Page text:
He died suddenly of malaria in 1521.

Two Hundred Sixteenth Pope: Julius II - 0 comments

Julius, who held the chair from 1503 to 1513, ruled like a King. He's called The Warrior Pope, and spent all his energy in establishing and expanding temporal power for the papacy. He crushed the local Borgia family, made peace with other important Roman clans, and then started pushing outward. He made strategic alliances with other European monarchs (which he called Holy Leagues), and drove the French out of Italy.

He funded and planned the new St. Peter's Basilica (laying the foundationstone himself), and commissioned artwork from Michaelangelo and Raphael.

Thursday, May 17, 2007

Two Hundred Fifteenth Pope: Pius III - 0 comments

Pius is among the shortest-reigning of the popes: only twenty-six days in 1503. He attempted to reform the court and arrest the leader of the evil Borgia family - but then he died of an ulcer.

Or maybe - just maybe - he was poisoned.

Two Hundred Fourteenth Pope: Alexander VI - 1 comments

Alexander VI took the office in 1492 (the year Columbus sailed something), and was part of the notorious Borgia family of Renaissance Italy. The Borgias were really something of a scourge on Italy - they were rich, powerful, completely without scruple, and deadly. They became famous for poisoning people.

Alexander himself led a debauched life, hanging out with Saracen captives, holding feasts with prostitutes, making boatloads of money selling indulgences, starting wars, and even financing his own iniquitous empire by 'confiscations': arresting rich church officials on spurious accusations, and confiscating their wealth for his own use. He was admired by Machiavelli.

He ruled from 1492 until his death in1503. His body, which may have been poisoned, exhibited signs of fantastic decomposition. Contemporary observers said that the body was, "the ugliest, most monstrous and horrible dead body that was ever seen, without any form or likeness of humanity." This kind of super-decomposition is sometimes thought of as a sign of God's particular disapproval.*

*Like how vampires dissolve into dust? Or witches melt? I think we've still got the idea stuck pretty deep in our brains.

Two Hundred Thirteenth Pope: Innocent VIII - 0 comments

Innocent VIII never lived up to his name. He's known mostly for corruption: selling off church offices, marrying his illegitimate children into the Medici family (he paid by giving a cardinalship to the bride's thirteen-year-old brother!), and so forth. Supposedly he had sixteen children.

There's also a story - thankfully unsubstantiated - that three young boys died while transfusing blood to Innocent VIII. Wow!

Friday, May 11, 2007

Two Hundred Twelfth Pope: Sixtus IV - 0 comments

Sixtus spent most of his reign involved in local Italian squabbles. He made other forays into international politics - a half-hearted crusade against the Turks, small gestures towards unification with the Greek Orthodox church - but these didn't really go anywhere.

We can note, however, that he was the pope who officially sanctioned the Inquisition*, under political pressure from some powerful Spaniards. He didn't expect it to go as far as it did, however, and expressed regret at their exuberance.

*Who expected that? No one, that's who.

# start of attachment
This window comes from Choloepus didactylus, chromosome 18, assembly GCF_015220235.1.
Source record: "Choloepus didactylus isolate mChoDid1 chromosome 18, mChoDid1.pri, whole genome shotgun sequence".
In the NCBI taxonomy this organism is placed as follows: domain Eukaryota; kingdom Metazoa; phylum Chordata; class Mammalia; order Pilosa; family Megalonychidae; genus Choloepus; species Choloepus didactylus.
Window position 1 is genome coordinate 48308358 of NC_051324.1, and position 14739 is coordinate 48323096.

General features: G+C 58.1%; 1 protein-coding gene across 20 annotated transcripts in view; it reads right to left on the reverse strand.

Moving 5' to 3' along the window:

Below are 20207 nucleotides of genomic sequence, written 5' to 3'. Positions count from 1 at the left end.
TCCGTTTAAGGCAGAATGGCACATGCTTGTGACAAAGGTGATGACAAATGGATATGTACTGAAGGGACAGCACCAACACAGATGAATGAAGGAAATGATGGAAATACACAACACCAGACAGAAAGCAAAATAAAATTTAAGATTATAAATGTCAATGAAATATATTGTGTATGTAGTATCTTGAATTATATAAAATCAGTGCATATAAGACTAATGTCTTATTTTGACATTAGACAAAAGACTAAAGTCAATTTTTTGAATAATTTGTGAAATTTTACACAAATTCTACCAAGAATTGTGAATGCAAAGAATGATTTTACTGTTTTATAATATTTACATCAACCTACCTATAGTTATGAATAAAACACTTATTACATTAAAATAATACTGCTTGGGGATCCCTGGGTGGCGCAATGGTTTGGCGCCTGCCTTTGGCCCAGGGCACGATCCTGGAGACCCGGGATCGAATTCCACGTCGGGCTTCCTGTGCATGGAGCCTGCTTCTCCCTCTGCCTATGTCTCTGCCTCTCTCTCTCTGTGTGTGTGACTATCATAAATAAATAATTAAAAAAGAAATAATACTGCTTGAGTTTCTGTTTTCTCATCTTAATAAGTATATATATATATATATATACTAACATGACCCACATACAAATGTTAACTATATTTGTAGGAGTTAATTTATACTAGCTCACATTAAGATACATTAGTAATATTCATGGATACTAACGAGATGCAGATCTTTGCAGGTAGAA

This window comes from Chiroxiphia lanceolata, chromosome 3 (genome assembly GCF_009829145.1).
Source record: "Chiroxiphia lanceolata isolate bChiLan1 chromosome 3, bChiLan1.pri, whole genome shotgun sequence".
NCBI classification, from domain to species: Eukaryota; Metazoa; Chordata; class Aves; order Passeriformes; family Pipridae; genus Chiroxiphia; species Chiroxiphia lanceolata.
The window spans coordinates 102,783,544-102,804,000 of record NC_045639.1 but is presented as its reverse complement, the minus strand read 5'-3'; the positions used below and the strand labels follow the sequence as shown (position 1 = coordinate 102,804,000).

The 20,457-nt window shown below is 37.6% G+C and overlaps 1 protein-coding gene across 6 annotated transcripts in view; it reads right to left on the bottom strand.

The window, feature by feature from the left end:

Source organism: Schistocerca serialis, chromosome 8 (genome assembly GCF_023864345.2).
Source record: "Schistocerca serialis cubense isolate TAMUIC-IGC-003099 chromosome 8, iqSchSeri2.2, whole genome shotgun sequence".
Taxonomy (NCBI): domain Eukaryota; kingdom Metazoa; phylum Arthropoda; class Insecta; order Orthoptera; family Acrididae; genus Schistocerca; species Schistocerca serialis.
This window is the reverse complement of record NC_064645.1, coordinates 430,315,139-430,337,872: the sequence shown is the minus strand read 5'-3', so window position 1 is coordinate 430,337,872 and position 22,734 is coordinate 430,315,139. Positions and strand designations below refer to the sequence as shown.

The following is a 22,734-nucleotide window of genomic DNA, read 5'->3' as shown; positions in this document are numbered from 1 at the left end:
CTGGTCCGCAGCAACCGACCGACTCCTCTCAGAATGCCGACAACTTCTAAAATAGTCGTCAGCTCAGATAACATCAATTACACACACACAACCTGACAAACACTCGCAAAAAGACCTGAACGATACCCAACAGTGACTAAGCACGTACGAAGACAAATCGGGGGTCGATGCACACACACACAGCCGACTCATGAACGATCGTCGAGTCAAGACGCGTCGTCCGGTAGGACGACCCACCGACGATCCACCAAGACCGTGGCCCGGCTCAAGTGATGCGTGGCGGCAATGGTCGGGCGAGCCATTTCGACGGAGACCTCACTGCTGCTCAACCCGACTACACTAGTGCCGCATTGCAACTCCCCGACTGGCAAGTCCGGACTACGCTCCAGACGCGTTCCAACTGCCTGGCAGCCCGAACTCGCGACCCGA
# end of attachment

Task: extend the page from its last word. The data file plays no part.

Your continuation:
Two Hundred Eleventh Pope: Paul II - 0 comments

Paul reigned from 1464 until his death in 1471. I think this little excerpt from Wikipedia pretty much stands on its own:

After Paul II's death, one of his successors suggested that he should be called Maria Pietissima, "Our Lady of Pity", because he was inclined to break into tears at times of crisis [verification needed]. However, some commentators have suggested that the nickname was rather due to Paul II's propensity to enjoy dressing up in sumptuous ecclesiastical finery. He was described as "a collector of statuary, jewelry, and (it was said) handsome youths" [verification needed], though rumours of homosexuality may have been introduced by critics to undermine his reputation.

Two Hundred Tenth Pope: Pius II - 0 comments

Pius was the only pope ever to write his own autobiography (in thirteen volumes!), and also collected and published his own letters. In fact, he was a prolific author, writing comedies, poems, and (heck, why not?) an erotic novel.

He ruled from 1458 until his death in 1464.

Two Hundred Ninth Pope: Callixtus III - 0 comments

Callixtus was elected in 1455, and is primarily known for being weak and ineffectual. There's a great story, although largely unsupported, that he excommunicated Haley's Comet. Seriously.

Two Hundred Eighth Pope: Nicholas V - 0 comments

Nicholas had a really busy eight years as pope, from 1447 to 1455. He spent much of it restoring Rome, which had been in a bad way since the invasions of the 700's. The fortifications were crumbling, the aqueducts hadn't worked for centuries, the Vatican and St. Peter's were in poor shape. He rebuilt all of these, and polished up the rest of the city along with it. He encouraged the growth of humanist scholarship, and was a patron of great artists like Fra Angelico.

Unlike his predecessor, Nicholas took a particularly shameful stance on slavery. In several major documents, he specifically authorized European traders to enslave any Muslim, Saracens, or 'unbelievers' into permanent slavery. The infidels got their back, somewhat, by conquering the city of Constantinople in 1453.

Two Hundred Seventh Pope: Eugene IV - 0 comments